Morning Ed: Government {2016.05.24.T}

Will Truman

Will Truman is the Editor-in-Chief of Ordinary Times. He is also on Twitter.

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20 Responses

  1. Chris says:

    The Texas story isn’t about medical, but recreational marijuana, and is from last year’s session. It did not see the light of day in the legislature, unsurprisingly, given that this is Texas, and the legislature is overwhelmingly controlled by the conservative wing of the Texas GOP.Report

    • Trumwill in reply to Chris says:

      That makes it more surprising. Also weird that it blew up in my Twitter feed last week.Report

      • Chris in reply to Trumwill says:

        There have been a couple Texas lege people trying to get that bill, or one like it, passed for the last few sessions. I think that was the furthest they’ve gotten it, so it was a big deal, but sadly not a sign that Texas is likely to legalize pot anytime soon. I would be surprised if there weren’t another 10-15 states that beat Texas to it, if not more.Report

  2. Kolohe says:

    Trying to reduce the political power of Senators in Rome? That’s never backfired on anyone.Report

  3. Jaybird says:

    Reading the stoned driver article, it’s telling me that fatal accidents involving weed have more than doubled from 8% to 17%.

    But it doesn’t tell me the number of fatal accidents. If there were 100 fatal accidents in 2013 and 8 involved marijuana and 100 fatal accidents in 2014 and 17 involved marijuana, we’d see those numbers.

    But it’s also true that if we had 100 fatal accidents in 2013 and 8 involved marijuana and 48 fatal accidents in 2014 and 9 involved marijuana, we’d see those numbers (or something close, I eyeballed that) as well.

    I’m sure that the change is not so drastic as what I’ve described but using the term “doubling” and using percentages rather than raw numbers is a trick I’ve seen used before and now I’m twice shy when I see it.Report

    • Oscar Gordon in reply to Jaybird says:

      They also can’t tell if the accidents are the result of impairment, or if they are normal accidents where a driver just happened to have THC in his system.Report

      • dragonfrog in reply to Oscar Gordon says:

        Also the definition of “system” is not clear – is it circulating in the blood (i.e. the driver was at least somewhat high) or stored in body fat (i.e. the driver was high at some time in the past month or so and would not pee clean in a workplace drug test)?

        Also it’s not very clear how much we can trust the pre-legalization numbers – did they test all drivers involved in fatal accidents before legalization or only some of them, and if the latter, how did they choose whom to test, and did they count non-tested drivers as ‘no marijuana involved’ or ‘probably .08 of a marijuana involved as extrapolated from the drivers we did test’?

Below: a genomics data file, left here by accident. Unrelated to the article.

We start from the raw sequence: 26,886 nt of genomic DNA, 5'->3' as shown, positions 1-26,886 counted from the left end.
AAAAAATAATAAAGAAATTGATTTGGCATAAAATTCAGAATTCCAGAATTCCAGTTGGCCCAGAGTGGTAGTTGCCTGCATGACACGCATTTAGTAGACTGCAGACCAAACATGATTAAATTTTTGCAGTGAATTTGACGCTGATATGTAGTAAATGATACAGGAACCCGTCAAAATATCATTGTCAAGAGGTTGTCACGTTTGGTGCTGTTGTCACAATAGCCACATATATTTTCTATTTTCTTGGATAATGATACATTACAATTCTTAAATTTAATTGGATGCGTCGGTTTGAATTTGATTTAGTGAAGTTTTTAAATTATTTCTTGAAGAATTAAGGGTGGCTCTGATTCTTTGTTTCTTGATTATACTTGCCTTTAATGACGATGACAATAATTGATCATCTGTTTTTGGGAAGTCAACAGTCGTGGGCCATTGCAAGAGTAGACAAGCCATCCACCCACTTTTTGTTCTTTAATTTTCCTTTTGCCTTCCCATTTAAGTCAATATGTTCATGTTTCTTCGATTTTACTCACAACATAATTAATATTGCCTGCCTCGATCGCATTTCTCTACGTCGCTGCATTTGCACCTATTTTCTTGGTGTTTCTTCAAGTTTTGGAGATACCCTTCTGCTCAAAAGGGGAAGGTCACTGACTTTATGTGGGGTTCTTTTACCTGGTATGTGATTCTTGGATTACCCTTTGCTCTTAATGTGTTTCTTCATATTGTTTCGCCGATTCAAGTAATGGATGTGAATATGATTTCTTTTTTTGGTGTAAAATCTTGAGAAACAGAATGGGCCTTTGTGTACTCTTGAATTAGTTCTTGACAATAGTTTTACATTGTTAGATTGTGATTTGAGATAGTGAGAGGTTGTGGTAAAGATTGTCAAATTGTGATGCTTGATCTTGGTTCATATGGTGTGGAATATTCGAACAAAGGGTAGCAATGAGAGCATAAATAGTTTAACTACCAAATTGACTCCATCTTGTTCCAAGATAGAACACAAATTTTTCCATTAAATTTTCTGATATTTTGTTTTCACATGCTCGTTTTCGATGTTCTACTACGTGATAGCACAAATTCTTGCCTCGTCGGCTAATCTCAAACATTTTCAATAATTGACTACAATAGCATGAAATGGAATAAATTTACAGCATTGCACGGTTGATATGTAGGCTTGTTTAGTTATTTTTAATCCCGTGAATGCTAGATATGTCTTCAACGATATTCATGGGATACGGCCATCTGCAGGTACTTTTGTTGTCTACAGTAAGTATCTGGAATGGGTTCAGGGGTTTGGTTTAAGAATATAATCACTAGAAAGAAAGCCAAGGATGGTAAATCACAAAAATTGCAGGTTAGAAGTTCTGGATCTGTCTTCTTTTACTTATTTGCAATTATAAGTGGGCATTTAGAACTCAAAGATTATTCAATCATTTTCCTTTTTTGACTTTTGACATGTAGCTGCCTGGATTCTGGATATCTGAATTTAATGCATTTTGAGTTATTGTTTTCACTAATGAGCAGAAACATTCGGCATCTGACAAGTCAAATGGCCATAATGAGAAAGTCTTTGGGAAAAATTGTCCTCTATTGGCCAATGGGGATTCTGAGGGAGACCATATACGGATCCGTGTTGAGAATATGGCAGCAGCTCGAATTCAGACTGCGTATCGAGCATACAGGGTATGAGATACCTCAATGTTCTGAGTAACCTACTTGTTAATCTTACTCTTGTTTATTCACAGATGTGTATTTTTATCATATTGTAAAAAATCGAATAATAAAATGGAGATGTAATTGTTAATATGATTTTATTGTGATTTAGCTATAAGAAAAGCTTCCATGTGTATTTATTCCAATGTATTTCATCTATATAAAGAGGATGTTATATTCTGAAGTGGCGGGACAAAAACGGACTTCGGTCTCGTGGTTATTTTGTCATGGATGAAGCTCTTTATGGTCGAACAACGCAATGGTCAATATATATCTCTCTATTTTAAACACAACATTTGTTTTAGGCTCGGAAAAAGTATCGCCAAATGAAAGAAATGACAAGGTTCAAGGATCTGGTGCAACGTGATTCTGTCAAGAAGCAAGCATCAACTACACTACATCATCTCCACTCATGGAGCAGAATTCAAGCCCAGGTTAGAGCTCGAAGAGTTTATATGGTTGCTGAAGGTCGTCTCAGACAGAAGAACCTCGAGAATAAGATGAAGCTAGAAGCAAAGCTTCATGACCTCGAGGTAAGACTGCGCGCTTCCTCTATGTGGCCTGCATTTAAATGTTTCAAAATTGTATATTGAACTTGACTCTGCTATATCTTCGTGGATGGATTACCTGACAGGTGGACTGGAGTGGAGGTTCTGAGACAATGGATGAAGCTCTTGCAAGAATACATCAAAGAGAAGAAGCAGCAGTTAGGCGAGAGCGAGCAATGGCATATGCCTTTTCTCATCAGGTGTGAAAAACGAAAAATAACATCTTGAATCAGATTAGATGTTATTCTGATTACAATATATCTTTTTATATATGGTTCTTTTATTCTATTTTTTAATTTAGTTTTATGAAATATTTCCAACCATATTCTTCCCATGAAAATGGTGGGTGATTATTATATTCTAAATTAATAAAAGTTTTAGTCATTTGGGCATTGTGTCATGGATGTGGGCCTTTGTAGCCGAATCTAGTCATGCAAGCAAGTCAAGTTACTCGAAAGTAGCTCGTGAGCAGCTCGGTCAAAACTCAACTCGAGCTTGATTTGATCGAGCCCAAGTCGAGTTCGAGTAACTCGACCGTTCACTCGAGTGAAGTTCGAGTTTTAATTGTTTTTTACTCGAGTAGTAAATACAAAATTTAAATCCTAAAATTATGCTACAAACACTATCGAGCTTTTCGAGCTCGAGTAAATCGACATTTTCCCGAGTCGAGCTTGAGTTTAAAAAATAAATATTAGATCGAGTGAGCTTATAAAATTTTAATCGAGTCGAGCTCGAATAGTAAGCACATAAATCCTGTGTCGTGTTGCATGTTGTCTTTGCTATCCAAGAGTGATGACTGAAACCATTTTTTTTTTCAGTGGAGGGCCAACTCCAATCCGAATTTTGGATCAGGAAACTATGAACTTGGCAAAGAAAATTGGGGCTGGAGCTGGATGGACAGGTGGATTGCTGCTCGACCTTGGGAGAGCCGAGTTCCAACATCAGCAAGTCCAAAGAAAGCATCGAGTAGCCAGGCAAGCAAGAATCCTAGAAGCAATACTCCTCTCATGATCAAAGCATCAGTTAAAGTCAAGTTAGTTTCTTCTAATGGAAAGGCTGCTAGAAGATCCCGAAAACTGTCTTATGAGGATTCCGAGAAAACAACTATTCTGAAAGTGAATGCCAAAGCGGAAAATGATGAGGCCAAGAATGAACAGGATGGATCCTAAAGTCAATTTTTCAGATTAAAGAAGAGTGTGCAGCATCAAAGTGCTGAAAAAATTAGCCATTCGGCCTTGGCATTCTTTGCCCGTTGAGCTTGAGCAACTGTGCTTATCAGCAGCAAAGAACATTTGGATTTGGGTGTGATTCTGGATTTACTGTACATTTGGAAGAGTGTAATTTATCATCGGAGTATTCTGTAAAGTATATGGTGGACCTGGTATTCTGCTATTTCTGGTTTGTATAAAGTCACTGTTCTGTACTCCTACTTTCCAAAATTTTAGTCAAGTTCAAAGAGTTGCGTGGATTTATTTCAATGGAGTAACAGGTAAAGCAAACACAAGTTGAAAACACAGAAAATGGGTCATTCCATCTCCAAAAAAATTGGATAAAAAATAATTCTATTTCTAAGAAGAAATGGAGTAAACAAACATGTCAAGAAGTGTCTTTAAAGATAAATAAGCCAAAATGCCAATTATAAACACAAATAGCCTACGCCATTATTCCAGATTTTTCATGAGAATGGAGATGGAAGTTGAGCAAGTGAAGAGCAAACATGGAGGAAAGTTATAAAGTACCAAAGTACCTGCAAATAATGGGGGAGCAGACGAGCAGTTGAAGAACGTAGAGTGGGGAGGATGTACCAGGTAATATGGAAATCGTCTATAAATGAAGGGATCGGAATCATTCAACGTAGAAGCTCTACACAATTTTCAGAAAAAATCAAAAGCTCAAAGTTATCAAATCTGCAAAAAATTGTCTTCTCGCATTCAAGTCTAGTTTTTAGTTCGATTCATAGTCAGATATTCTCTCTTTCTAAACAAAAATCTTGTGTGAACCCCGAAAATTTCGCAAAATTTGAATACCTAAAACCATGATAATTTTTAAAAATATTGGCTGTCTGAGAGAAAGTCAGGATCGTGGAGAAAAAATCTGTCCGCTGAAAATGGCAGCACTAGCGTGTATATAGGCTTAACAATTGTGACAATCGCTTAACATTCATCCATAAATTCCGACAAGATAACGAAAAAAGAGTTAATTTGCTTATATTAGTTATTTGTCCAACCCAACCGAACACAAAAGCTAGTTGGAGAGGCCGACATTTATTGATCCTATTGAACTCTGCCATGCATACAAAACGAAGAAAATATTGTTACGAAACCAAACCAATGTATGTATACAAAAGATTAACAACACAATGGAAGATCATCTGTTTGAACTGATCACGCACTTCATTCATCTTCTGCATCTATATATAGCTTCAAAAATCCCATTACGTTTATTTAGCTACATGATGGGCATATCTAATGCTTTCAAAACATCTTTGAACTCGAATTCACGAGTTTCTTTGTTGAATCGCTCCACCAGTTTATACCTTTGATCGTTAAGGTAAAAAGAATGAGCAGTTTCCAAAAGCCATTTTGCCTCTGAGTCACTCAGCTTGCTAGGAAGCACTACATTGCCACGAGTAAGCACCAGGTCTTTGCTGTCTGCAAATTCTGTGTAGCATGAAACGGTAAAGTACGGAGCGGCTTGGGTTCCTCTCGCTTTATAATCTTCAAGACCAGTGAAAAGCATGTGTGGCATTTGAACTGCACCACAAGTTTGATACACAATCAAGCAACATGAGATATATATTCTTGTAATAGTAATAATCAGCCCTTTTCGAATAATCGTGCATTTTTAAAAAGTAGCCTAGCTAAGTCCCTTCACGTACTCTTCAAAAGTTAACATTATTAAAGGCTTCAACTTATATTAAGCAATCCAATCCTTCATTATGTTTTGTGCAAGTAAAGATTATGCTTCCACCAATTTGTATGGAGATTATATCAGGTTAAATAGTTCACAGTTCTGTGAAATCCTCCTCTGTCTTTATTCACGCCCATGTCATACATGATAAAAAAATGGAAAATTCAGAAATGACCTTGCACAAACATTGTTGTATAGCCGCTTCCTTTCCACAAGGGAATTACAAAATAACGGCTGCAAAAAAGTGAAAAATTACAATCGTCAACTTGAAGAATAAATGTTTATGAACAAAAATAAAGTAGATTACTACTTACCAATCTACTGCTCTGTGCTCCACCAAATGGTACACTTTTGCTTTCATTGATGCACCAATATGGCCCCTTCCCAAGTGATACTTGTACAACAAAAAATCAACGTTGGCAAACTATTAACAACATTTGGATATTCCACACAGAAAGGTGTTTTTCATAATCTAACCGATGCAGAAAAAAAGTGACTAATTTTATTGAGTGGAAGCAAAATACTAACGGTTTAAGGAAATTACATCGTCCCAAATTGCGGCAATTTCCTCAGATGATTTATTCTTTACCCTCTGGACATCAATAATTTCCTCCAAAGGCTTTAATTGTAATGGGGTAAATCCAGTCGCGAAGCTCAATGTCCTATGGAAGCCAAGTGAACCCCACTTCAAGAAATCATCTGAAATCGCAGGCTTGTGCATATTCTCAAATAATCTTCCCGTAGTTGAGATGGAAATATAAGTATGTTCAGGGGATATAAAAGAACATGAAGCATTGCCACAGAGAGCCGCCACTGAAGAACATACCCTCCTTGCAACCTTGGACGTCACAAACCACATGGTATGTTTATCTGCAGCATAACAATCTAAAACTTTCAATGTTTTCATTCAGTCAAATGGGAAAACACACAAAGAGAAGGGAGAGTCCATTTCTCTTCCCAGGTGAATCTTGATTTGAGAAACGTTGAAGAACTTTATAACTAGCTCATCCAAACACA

Also there’s no estimate of a base rate provided. If the base rate of drivers with THC in their systems post-legalization was 2%, that would suggest driving high produces about an 8-fold increase in risk of fatal accidents. In the unlikely event the base rate was 34%, that would suggest that a joint is a more effective safety measure than a seat belt.Report

  4. Michael Cain says:

    Re nukes… Three power grids in the US with minimal net transfers between them. In the Western, five reactors, likely to be three in the not-too-distant future when the owners of Diablo Canyon decide they can’t afford the cooling system upgrade, providing 8% of total electricity. In the Texas grid, four reactors providing 9% of total electricity. In the Eastern, 90+ reactors providing 24% of total electricity. When the Secretary expresses concern about aging reactors and nuclear power in the US, he’s talking about keeping the lights on in the East.Report

    • Oscar Gordon in reply to Michael Cain says:

      And yet the NRC still won’t let companies like Terrapower build prototypes…Report

      • Blame Congress for some of that. The NRC doesn’t have the authority to simply say, “Okay, Terrapower, you can build a 1,000 MWe reactor based on computer models rather than actual detailed designs.” Nor has Congress been generous in funding NRC programs to determine how to evaluate the risks associated with a fast-neutron reactor. Add to that finding a site for an experimental reactor — that’s usually done at the big national labs, but the states where those are located are generally fighting tooth and nail to keep new reactors out.Report

    • Kolohe in reply to Michael Cain says:

      He’s talking about keeping the lights on in the East – without overbuilding natural gas plants (which are cheap to build, currently cheap to operate, but are of course, not that carbon friendly), and while continuing the now over decade long drawdown of all the obsolete coal plants that have been running under capacity.Report

      • Michael Cain in reply to Kolohe says:

        Exactly. Combine (a) only a small fraction of the existing nuclear plants get their licenses extended past 60 years, (b) any sort of reasonable depletion model applied to NG supplies, and (c) political pressure to finally make coal plants clean up their act (even without CO2), extend those trends 25-30 years into the future, and you are left with the question, “Where the hell are the Eastern states going to get electricity?”Report

  5. Oscar Gordon says:

    How Uber affects entrepreneurship.

    tl;dl – Hypothesis is that when Uber comes to town, people working on startups drive for Uber and thus have more free time to work on their startup. Results show that when Uber comes to town, the people with really bad ideas for a startup go to work for Uber and let their ideas falter, which leaves room for good ideas to shine.Report

  6. notme says:

    CBS2 Investigation Uncovers Votes Being Cast From Grave Year After Year

    No vote fraud here.Report